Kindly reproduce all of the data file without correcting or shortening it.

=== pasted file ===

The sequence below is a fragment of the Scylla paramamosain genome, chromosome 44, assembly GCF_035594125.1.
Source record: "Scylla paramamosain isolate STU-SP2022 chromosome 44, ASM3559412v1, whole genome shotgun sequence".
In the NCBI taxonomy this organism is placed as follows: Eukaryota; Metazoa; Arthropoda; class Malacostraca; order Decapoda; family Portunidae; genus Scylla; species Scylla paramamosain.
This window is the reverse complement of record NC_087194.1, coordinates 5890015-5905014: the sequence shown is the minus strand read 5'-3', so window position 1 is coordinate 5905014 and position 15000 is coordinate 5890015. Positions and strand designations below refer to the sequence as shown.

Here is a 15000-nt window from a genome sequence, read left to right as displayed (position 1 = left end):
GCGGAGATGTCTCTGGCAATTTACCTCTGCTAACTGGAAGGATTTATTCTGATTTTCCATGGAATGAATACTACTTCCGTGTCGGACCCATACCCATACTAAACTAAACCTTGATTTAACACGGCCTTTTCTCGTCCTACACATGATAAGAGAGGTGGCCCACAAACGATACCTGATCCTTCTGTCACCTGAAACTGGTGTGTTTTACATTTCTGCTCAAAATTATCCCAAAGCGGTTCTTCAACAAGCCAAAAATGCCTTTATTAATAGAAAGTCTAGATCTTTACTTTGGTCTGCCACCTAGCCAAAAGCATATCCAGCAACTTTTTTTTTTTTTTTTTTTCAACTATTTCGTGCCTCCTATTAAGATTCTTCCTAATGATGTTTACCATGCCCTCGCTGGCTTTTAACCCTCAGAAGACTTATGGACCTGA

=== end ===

The sequence below is a fragment of the Scylla paramamosain genome, chromosome 44, assembly GCF_035594125.1.
Source record: "Scylla paramamosain isolate STU-SP2022 chromosome 44, ASM3559412v1, whole genome shotgun sequence".
In the NCBI taxonomy this organism is placed as follows: Eukaryota; Metazoa; Arthropoda; class Malacostraca; order Decapoda; family Portunidae; genus Scylla; species Scylla paramamosain.
This window is the reverse complement of record NC_087194.1, coordinates 5890015-5905014: the sequence shown is the minus strand read 5'-3', so window position 1 is coordinate 5905014 and position 15000 is coordinate 5890015. Positions and strand designations below refer to the sequence as shown.

Here is a 15000-nt window from a genome sequence, read left to right as displayed (position 1 = left end):
GCGGAGATGTCTCTGGCAATTTACCTCTGCTAACTGGAAGGATTTATTCTGATTTTCCATGGAATGAATACTACTTCCGTGTCGGACCCATACCCATACTAAACTAAACCTTGATTTAACACGGCCTTTTCTCGTCCTACACATGATAAGAGAGGTGGCCCACAAACGATACCTGATCCTTCTGTCACCTGAAACTGGTGTGTTTTACATTTCTGCTCAAAATTATCCCAAAGCGGTTCTTCAACAAGCCAAAAATGCCTTTATTAATAGAAAGTCTAGATCTTTACTTTGGTCTGCCACCTAGCCAAAAGCATATCCAGCAACTTTTTTTTTTTTTTTTTTTCAACTATTTCGTGCCTCCTATTAAGATTCTTCCTAATGATGTTTACCATGCCCTCGCTGGCTTTTAACCCTCAGAAGACTTATGGACCTGA